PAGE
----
North Hungarian Mountains
- This page is about the Hungarian geographical region, called "North Hungarian Mountains". For the similar region in Slovakia, see Mátra-Slanec Area.
|North Hungarian Mountains|
|The view of the valley of Lillafüred in Bükk mountains. Although this is not the highest part of the county, the landscape is typical of Hungarian mountains.
|Location||Northern Hungary, southern Slovakia|
|Territory||13,000 km² (refers to Hungary only)|
|Highest point||Kékes (Hungary) 1014 m
Šimonka (Slovakia) 1092 m
|Terrain||lower and moderately high mountains|
The North Hungarian Mountains (sometimes also referred to as Northeast Hungarian Mountains, Northeast Mountains, North Hungarian Highlands, North Hungarian Mid-Mountains or North Hungarian Range, Hungarian: Északi-középhegység) is the northern, mountainous part of Hungary. It forms a geographical unity with the Mátra-Slanec Area, the adjacent parts of Slovakia. It is a separate geomorphological area within the Western Carpathians. The mountains run along in Northeast Hungary, and along the eastern parts of the Hungarian-Slovak border in a broad band from the Danube Bend to the town of Prešov.
The area consists of the following geomorphological units:
- Börzsöny  (Hungarian: Börzsöny, literally: Logwood) + Burda (SK)
- Gödöllő Hills (Hungarian: Gödöllői-dombság)
- Cserhát (Hungarian: Cserhát - literally "Turkey Oak Back", where "Cser" is Turkey Oak and "hát" is back)
- Karancs-Medves area + Cerová Highlands (SK)
- Mátra (Hungarian: Mátra)
- Bükk (Hungarian: Bükk or "Bükk hegység" – literally Beech (Mountains))
- Zemplén Mountains or Tokaj Mountains (Hungarian: Zempléni-hegység, Tokaji-hegység)
Ranges of the adjacent Mátra-Slanec Area in Slovakia:
The next range towards the east is the Cserhát, with the same geological composition as the Börzsöny. Erosion here was more severe: these are mere hills and comprise the lowest part of the North Hungarian Mountains. The highest point is the Naszály (654 m).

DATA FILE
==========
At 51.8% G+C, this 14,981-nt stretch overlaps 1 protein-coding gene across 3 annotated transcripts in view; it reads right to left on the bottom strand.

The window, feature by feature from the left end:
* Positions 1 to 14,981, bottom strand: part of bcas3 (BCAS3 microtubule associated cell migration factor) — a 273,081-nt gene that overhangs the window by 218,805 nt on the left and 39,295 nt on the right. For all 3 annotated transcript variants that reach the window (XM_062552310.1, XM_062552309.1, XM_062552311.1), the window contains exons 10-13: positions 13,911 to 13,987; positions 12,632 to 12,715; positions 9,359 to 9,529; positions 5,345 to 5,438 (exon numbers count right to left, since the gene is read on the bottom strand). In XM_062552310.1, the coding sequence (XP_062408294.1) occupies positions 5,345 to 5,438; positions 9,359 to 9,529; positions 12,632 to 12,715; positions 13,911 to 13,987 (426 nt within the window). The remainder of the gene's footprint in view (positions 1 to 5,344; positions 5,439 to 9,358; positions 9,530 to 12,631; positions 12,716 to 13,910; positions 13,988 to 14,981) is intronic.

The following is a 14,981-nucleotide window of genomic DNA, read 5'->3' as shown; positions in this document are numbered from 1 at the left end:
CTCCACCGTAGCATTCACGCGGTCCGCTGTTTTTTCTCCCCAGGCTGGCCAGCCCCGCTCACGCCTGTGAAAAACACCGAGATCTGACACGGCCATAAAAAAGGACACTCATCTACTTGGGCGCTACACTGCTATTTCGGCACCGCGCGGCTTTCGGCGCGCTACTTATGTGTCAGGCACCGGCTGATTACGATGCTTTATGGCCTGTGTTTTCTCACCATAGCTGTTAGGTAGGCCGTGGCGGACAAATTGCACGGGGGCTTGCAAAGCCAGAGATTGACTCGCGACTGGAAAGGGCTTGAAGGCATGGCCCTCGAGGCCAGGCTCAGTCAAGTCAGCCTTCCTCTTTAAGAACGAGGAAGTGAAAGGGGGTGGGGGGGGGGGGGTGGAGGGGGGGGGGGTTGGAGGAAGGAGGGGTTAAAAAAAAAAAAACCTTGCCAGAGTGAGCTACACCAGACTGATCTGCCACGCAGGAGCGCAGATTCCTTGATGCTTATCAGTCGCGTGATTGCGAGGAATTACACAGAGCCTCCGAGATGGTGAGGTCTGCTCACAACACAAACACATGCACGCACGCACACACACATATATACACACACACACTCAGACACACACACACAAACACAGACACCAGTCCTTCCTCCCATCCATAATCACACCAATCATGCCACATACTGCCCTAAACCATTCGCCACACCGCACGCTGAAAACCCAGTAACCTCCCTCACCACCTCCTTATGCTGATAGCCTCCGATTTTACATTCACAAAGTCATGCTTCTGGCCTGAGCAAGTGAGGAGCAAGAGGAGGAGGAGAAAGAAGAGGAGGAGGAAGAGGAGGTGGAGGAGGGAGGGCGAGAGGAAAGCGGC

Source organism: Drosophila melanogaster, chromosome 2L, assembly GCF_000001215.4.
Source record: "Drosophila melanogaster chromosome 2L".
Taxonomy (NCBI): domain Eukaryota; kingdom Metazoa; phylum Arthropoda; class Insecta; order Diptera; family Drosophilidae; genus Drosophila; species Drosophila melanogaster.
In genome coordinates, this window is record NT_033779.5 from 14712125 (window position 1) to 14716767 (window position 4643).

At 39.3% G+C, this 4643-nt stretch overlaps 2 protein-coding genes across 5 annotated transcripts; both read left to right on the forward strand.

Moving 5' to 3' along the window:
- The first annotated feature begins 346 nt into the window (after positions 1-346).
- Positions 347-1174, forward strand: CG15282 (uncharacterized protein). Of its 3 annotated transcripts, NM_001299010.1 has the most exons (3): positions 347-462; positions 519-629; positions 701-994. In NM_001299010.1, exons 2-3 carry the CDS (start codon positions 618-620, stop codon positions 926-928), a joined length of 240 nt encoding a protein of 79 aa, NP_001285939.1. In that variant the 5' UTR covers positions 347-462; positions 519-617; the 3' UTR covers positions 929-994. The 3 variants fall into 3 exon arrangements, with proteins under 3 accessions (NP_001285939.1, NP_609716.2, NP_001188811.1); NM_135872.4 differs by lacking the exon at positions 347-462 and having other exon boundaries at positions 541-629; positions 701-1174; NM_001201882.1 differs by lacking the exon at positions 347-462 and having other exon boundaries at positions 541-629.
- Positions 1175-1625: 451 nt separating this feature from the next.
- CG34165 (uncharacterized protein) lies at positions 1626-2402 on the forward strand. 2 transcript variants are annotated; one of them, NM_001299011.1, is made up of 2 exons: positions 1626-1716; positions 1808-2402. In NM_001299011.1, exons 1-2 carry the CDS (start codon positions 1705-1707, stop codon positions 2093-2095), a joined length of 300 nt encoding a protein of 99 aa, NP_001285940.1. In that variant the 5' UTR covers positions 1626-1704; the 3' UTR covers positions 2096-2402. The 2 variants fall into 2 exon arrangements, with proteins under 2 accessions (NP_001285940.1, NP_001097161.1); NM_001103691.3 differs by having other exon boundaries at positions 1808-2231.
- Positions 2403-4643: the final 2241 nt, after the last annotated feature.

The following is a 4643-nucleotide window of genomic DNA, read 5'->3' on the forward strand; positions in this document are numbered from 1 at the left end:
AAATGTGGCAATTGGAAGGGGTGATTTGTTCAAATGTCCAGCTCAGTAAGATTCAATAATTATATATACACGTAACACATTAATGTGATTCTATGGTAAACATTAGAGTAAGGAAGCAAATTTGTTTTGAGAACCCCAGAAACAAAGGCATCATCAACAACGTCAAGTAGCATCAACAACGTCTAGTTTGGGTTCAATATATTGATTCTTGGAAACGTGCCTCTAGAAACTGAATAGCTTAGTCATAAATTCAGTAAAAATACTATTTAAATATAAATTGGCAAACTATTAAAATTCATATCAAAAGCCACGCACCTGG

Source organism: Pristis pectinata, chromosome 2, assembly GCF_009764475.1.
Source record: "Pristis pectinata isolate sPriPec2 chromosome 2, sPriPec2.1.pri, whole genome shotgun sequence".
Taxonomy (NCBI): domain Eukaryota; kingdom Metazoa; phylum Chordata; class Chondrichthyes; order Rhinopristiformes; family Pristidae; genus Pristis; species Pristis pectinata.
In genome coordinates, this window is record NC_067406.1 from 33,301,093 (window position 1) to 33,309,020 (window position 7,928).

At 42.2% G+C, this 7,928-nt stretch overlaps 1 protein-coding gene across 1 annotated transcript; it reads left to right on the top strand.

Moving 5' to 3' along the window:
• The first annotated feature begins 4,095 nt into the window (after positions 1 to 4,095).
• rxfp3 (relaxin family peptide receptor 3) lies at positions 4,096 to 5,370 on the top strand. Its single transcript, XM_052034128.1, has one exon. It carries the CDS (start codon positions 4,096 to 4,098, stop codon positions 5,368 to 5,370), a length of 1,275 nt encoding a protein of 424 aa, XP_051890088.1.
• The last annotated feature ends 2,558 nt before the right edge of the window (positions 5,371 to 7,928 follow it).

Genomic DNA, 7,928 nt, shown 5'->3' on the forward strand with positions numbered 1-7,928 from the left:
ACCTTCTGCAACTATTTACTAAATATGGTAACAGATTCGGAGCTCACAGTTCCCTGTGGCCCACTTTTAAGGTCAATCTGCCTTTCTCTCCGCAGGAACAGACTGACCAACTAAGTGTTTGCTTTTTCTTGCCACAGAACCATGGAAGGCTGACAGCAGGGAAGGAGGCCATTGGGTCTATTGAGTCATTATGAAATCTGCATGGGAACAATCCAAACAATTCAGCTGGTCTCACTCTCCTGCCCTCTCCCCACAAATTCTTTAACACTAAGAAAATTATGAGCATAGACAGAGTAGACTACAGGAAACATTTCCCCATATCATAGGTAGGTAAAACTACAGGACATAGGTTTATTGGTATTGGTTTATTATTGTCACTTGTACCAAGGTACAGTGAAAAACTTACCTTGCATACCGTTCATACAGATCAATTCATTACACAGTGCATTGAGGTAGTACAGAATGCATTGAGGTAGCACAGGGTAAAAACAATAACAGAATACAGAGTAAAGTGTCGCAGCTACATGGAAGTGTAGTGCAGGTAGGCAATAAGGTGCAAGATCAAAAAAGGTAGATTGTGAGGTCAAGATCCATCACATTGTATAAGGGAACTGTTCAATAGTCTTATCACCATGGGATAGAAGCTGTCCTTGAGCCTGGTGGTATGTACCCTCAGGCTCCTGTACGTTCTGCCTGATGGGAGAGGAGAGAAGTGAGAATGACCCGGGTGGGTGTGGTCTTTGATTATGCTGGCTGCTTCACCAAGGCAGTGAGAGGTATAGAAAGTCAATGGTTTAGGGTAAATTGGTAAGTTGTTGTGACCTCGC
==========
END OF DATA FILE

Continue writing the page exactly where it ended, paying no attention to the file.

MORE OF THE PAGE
Kékes, the country's highest peak at 1014 metres, is located in the next range, Mátra. However, the range's average height is only 600 metres, less than that of the neighbouring Bükk. Mátra is also of volcanic origin.
The Aggtelek Karst area is a geologic formation spanning the Hungarian-Slovakian border, and the reason for the Caves of Aggtelek Karst and Slovak Karst World Heritage Site, and the Hungarian Aggtelek National Park. Hungary's most popular cave, the Baradla, is located there.
- Aggtelek National Park (established in 1985)
- Bükk National Park (established in 1976)
- Danube-Ipoly National Park (established in 1997)
- Hollókő (since 1977)
- East Cserhát (since 1989)
- Karancs-Medves (since 1989)
- Mátra (since 1985)
- Tarnavidék (since 1993)
- Lázbérc (since 1975)
- Tokaj-Bodrogzug (since 1986)
- Zemplén (since 1984)
- Gábor Gercsák (2002). "Hungarian geographical names in English language publications" (PDF). Studia Cartologica. Eötvös Loránd University. Retrieved 30 April 2011.
- Gábor Gercsák (2005). "Magyar tájnevek angol fordítása" (PDF). Fasciculi Linguistici / Series Lexicographica (in Hungarian). Eötvös Loránd University. Retrieved 30 April 2011.
- Regional Map Series of Hungary
|Wikimedia Commons has media related to Northern Medium Mountains.|